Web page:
US-China Relations: A Structural Clash Commentary, ISPI, September 27th, 2019
Since the fall of the Soviet Union, if not from the birth of the People’s Republic of China (PRC) itself, relations with United States have proven to be a central factor in China’s strategic calculus and a major driver of Chinese foreign policy. Indeed, America’s ability to weigh on all spheres of China’s national security – from domestic to regional and global – poses fundamental challenges for Beijing.
Not only has the US long held the capability to forestall China’s rise through policies and actions of containment – from sweeping economic sanctions to export controls to as-yet theoretical maritime blockades – but to interfere with domestic affairs, to weaken political stability and to threaten the territorial integrity of China itself, from across the Taiwan Strait to Xinjiang to Hong Kong. No other country poses such a broad-based challenge to the PRC both at home and abroad.
While US-China relations have always been fraught with challenges and pitfalls and undergone numerous crises over last seven decades, Washington’s turn towards a more confrontational approach within the last two years has thrown the relationship into a full-blown structural crisis. The ongoing trade war and the growing high-tech rivalry have grabbed headlines, but tensions have ratcheted up across the board – from the realm of defense and security to the diplomatic sphere to cultural and scientific exchanges. As the PRC marks its 70th anniversary, it is worth reflecting on the role the US has played in shaping strategy in China over the years and what the current crisis portends about the future of US-China relations and China’s regional and global strategy more broadly.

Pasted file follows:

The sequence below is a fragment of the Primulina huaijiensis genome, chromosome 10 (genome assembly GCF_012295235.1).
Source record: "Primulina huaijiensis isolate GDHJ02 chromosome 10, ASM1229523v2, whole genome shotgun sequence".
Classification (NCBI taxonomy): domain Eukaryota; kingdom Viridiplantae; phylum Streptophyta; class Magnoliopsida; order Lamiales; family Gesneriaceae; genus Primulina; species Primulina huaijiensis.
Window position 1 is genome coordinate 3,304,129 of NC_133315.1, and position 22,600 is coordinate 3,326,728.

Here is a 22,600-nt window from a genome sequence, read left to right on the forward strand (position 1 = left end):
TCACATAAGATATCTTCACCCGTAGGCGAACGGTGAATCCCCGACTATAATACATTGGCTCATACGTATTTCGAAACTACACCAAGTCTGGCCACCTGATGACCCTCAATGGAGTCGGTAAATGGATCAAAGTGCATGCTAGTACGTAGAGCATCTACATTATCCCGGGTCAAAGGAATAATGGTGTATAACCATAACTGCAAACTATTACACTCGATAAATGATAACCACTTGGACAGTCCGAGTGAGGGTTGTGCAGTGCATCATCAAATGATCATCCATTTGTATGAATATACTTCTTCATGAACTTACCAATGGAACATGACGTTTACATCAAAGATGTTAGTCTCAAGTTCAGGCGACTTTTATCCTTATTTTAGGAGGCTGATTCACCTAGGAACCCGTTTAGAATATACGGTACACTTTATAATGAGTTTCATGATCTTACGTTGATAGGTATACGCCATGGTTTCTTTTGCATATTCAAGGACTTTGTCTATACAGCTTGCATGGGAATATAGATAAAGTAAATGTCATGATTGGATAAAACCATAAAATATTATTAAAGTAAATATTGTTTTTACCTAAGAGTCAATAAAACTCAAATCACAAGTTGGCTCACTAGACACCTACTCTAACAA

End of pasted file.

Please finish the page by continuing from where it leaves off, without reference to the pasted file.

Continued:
The seeds of distrust
From day one the United States played a key role in shaping the threat perceptions of China’s communist regime. In the inaugural years of the PRC, Chinese armed forces were locked head-on in fierce battles with American soldiers on the Korean Peninsula, while Washington recognized and actively supported the nationalist government in Taipei and sought to undermine Beijing’s efforts to define its national borders in regions such as Tibet. Washington posed a clear and visible threat to the survival of the communist government. This, coupled with fundamental ideological differences and a broader Cold War context, would set the tone for the next seventy years of conflictual relations – even as the two countries would eventually “normalize” their relationship in the 1970s and find common cause in balancing the Soviet Union. Since the end of the Cold War, Washington’s strong condemnation of the bloody June 1989 crackdown in Tiananmen Square and resulting sanctions, its continued, active support for Taiwan, its penchant for military interventionism abroad, the maintenance of a strong military presence in the Asia-Pacific, and its control of vital sea lines of communication and maritime choke points, among other points of contention, have contributed to what some have called a “strategic distrust” in the US-China relationship (with Washington maintaining its own reasons to doubt Beijing).
From the ties that bind to unbinding ties